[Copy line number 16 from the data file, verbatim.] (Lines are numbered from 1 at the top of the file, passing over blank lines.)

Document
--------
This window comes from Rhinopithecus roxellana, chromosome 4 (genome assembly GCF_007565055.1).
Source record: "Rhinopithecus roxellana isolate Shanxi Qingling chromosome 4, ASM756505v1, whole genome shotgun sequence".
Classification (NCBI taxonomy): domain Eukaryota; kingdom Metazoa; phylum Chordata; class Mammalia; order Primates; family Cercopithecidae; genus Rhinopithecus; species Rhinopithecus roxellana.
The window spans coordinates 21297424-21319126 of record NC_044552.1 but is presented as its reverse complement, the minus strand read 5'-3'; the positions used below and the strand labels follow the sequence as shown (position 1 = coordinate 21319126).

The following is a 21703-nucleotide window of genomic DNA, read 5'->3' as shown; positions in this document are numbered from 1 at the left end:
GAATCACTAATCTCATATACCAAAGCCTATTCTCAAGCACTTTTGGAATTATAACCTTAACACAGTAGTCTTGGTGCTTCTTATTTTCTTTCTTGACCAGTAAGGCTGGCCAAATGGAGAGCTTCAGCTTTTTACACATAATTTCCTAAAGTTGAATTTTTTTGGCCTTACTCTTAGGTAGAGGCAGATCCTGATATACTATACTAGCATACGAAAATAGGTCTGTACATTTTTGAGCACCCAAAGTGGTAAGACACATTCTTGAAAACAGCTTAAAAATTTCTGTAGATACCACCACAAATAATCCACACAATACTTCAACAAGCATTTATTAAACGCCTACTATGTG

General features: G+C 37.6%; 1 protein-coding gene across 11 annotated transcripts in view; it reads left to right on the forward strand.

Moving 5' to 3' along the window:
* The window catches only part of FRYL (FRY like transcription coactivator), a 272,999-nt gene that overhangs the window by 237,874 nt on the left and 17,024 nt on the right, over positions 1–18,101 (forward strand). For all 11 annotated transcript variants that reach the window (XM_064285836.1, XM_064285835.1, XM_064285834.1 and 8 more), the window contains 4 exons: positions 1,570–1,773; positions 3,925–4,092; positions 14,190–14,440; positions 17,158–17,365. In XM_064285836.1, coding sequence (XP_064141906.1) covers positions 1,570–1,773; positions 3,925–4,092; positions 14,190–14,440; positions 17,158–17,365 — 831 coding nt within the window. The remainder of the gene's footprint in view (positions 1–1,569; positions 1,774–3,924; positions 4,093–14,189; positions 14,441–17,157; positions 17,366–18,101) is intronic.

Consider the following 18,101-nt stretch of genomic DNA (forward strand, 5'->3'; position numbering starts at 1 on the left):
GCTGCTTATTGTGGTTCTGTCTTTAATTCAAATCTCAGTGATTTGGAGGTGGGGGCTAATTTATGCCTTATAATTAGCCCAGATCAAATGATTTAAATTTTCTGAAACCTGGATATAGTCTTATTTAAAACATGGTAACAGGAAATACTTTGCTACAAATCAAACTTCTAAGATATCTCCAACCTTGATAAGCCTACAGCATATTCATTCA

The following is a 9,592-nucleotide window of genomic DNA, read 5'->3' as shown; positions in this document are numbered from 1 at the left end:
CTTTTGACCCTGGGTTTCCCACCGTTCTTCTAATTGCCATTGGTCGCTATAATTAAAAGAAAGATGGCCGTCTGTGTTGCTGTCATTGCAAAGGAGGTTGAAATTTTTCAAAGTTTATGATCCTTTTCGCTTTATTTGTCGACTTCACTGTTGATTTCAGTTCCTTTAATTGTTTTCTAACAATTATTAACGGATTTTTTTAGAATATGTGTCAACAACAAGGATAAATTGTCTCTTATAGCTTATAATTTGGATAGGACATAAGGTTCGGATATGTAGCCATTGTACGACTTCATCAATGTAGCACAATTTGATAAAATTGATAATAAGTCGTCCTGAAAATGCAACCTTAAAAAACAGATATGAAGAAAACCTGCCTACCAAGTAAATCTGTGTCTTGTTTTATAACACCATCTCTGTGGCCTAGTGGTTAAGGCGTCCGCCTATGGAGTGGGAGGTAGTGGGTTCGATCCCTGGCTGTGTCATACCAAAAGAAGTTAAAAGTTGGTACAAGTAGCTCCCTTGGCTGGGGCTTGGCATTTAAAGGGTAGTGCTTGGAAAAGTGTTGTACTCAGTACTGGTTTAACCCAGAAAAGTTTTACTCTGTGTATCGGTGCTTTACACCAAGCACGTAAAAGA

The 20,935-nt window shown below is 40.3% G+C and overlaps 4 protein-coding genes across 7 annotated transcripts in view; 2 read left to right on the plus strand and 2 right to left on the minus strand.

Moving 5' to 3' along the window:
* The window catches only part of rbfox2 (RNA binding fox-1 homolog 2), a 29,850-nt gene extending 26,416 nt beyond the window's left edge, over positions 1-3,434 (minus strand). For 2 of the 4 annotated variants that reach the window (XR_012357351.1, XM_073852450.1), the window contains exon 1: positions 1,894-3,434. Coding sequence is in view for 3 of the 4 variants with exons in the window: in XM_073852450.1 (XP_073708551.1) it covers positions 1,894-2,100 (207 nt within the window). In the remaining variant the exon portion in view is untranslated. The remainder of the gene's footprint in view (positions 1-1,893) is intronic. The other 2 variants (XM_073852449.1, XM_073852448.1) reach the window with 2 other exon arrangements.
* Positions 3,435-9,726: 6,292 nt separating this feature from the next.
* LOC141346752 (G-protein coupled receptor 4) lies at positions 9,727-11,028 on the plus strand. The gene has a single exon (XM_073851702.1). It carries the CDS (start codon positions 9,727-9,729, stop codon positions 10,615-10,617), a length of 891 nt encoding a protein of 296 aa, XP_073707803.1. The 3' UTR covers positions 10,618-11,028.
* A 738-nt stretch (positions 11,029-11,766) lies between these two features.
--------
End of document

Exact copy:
* The window catches only part of rbfox2 (RNA binding fox-1 homolog 2), a 29,850-nt gene extending 26,416 nt beyond the window's left edge, over positions 1-3,434 (minus strand). For 2 of the 4 annotated variants that reach the window (XR_012357351.1, XM_073852450.1), the window contains exon 1: positions 1,894-3,434. Coding sequence is in view for 3 of the 4 variants with exons in the window: in XM_073852450.1 (XP_073708551.1) it covers positions 1,894-2,100 (207 nt within the window). In the remaining variant the exon portion in view is untranslated. The remainder of the gene's footprint in view (positions 1-1,893) is intronic. The other 2 variants (XM_073852449.1, XM_073852448.1) reach the window with 2 other exon arrangements.